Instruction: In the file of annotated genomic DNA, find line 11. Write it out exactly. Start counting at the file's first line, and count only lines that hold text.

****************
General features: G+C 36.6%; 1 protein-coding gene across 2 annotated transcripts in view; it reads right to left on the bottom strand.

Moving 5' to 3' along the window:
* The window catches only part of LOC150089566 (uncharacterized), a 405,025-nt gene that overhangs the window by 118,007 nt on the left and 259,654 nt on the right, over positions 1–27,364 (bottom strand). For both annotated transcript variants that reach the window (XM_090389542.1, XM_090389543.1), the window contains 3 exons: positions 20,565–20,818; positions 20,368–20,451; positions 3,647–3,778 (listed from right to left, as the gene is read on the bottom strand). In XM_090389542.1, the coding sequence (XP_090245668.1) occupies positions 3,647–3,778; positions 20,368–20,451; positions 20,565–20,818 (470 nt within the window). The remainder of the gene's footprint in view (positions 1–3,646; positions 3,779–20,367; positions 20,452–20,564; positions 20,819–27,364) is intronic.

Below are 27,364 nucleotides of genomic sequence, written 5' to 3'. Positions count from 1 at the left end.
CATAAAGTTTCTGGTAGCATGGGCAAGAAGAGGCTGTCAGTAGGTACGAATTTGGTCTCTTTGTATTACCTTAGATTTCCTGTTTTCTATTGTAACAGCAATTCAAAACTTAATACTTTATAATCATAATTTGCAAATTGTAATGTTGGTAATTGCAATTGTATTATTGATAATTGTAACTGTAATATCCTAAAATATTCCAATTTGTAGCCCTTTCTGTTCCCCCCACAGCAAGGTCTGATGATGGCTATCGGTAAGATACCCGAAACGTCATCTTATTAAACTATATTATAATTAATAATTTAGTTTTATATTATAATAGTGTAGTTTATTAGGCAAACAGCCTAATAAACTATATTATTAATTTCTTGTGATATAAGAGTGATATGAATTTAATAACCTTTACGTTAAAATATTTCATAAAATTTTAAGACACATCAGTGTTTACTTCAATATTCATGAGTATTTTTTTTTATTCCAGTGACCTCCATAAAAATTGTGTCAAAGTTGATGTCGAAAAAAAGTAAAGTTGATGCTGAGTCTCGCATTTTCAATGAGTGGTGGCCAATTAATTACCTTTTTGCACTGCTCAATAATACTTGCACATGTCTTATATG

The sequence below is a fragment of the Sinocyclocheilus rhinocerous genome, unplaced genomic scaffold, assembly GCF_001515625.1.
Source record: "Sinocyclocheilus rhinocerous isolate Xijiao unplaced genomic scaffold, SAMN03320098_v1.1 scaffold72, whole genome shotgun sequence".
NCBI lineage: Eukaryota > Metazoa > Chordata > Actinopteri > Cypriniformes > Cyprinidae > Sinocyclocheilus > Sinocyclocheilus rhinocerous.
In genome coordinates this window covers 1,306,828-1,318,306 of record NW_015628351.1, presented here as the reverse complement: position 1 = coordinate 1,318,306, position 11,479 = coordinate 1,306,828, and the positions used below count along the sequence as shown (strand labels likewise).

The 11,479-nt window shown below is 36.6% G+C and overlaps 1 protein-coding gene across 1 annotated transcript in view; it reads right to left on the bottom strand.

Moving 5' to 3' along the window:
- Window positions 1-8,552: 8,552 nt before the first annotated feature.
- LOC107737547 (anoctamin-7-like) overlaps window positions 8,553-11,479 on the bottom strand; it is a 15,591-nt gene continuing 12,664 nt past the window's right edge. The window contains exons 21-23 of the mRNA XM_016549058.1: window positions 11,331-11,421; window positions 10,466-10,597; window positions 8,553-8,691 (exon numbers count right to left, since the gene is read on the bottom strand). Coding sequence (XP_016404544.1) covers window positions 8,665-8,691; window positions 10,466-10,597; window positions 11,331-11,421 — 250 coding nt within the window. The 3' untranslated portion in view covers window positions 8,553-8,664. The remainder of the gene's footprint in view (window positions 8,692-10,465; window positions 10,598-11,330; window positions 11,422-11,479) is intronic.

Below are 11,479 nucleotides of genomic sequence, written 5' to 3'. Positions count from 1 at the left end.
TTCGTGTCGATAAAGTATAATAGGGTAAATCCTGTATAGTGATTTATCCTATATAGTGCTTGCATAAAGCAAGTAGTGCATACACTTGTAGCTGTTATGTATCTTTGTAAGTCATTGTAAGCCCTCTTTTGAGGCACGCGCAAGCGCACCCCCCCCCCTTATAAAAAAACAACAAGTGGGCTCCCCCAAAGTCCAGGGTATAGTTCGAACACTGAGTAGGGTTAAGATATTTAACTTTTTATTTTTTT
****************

Moving 5' to 3' along the window: